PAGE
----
Holland’s codes for vocational interests Realistic - outdoors; hands-on occupations Investigative - scientific Artistic - creative Social - counseling and teaching Enterprising - management and sales Conventional - clerical
This can be a self-assessment form where the household completes the forms for the various members. May also wish to secure information regarding family physician, specialists, hospital preference, etc.
Legal Aspects of Documentation Documentation is important!! ｷDirect planning and coordination of participant services ｷDescribe response to services and evaluate services provided ｷCommunication between team members ｷCompliance with regulatory bodies/standards of practice ｷProvide necessity for admission and services ｷDetermine and maximize reimbursement ｷProvide data for staffing decisions, education, research, peer review studies, and quality assurance and improvement ｷCreate a legal record for the participant and provide preventative legal maintenance
Be specific. Effective charting is factual. Use words that reference participant reaction, attitude, and symptoms. Mention specific progress or lack of progress. Don’t label a participant’s behavior without describing it. For example: harry Homeless was anxious as evidenced by pacing, hand writing, and fast paced speech. Never characterize the participant’s behavior with unflattering and unprofessional adjectives such as spaced out, flipped out, drunk as a skunk, etc. Don’t use the words appears or seems to without adding a statement such as as evidenced by or as indicated by Do use participant quotes, or paraphrase what he/she says – remember to utilize quotation marks if using quotes
Transcript of "Supportive housing & homeless program goal setting & record keeping"
The Supportive Housing & Homeless
Program – Goal Setting & Record
Keeping webinar will begin shortly.
This is a muted call, please submit your questions
via the GoToMeeting question feature.
Handouts will be made available after
the webinar concludes.
Supportive Housing &
Homeless Program – Goal
Setting & Record Keeping
Jonda Clemings, MSEd, LSW
Goals & Objectives
Identify various issues,
functions, etc. that a
person may need to
set a goal/objective
around to improve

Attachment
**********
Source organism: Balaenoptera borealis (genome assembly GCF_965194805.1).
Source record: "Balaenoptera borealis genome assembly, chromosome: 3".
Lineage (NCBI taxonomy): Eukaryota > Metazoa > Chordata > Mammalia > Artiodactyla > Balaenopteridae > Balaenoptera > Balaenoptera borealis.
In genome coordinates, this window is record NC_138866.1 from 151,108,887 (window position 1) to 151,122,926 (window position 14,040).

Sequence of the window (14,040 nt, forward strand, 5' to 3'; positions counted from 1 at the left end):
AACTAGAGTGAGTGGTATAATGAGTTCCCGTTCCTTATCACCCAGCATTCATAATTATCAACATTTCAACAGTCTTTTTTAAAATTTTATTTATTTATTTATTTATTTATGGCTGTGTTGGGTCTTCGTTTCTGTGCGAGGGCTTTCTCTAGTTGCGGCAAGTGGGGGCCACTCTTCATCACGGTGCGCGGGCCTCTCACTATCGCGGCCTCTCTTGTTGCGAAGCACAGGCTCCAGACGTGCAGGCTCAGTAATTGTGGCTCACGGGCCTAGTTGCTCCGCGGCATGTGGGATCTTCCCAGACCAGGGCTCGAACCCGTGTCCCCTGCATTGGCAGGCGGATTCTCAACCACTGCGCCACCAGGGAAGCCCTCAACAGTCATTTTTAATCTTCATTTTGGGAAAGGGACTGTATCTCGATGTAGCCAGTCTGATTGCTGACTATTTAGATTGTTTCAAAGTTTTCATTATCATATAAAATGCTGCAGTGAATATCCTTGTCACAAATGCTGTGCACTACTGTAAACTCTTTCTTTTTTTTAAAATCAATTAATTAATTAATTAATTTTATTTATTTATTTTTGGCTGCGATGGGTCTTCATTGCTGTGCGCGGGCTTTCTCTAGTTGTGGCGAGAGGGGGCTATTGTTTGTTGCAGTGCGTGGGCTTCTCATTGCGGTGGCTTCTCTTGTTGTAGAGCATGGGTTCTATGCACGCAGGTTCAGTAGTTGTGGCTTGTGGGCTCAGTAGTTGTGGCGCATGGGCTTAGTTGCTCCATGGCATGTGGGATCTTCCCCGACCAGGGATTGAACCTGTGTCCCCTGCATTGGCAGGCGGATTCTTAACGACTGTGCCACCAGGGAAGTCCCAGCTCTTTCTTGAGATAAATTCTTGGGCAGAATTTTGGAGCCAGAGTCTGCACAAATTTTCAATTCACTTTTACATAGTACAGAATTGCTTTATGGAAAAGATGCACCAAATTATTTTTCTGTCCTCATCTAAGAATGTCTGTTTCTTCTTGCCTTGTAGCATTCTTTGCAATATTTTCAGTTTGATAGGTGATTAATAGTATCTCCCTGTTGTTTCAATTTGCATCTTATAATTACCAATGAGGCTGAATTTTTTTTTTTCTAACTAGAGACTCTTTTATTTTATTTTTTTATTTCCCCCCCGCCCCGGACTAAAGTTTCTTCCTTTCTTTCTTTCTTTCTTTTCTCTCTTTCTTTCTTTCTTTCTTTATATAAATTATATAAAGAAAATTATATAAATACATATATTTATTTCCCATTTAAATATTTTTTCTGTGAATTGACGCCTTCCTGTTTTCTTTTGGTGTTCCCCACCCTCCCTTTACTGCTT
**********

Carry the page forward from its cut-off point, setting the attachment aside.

their housing stability.
List as many of these
as you can for each
letter in the alphabet.
• Goal: Housing
• Objective: Submit
application to MHA,
• Target date: by May
Amy is a new participant in your homeless
shelter. When asked about her housing
goals, she tells you that she doesn't have
any housing goals. Amy states that she has
received Medicaid in the past, but is not
currently receiving it. She has no other
income/benefits at this time. Amy is not
interested in working nor is she interested in
signing up for Medicaid, SNAPS, other
Bill has been residing in your rapid re-housing
program for six months now. He became
homeless due to a layoff at the plant and has
been having much difficulty finding other
employment with comparable pay. Initially, Bill
was sad about the loss of his housing, however
he was very good at following up on possible
job leads. During the past couple of months, Bill
has become cool and distant. He appears
disinterested and indifferent about finding a job.
What Should We Document?
• Functional limitations & abilities
• Barriers that led to homelessness
• Program adherence
• General observation
• Participant identification
• No other consumer names
• Black/blue ink
• Avoid backdating
• No blank spaces
• Streamline charting
• Follow agency policy
• Sign entry with name & title/
• Don’t label, characterize, use
• Use quotes
• Approved abbreviations
• Legible, grammatically
• SOAP – Subjective, Objective,
Assessment, & Plan
• DAP – Data, Assessment & Plan
Chronic Homeless Status
• Unaccompanied individual or
adult household member
• Disabling condition
• Living on streets or emergency
• 1 continuous year homeless or
4 episodes of homelessness in
• Why moved
• Type of housing
• Housing needs
• Long-term, indefinite
• Impedes ability to live
• Disability could be
improved with suitable
• Physical, mental or emotional
impairment - including
impairment solely due to
alcohol or drug use
• Written documentation must
come from credentialed
Party Written Verification
– Disability verification form by state licensed
• Social Security Administration
• Receipt of disability check
• Oral third-party and self-certification is
• Basic elements of consent
• Informed choice
• Overall experience
• Voluntary participation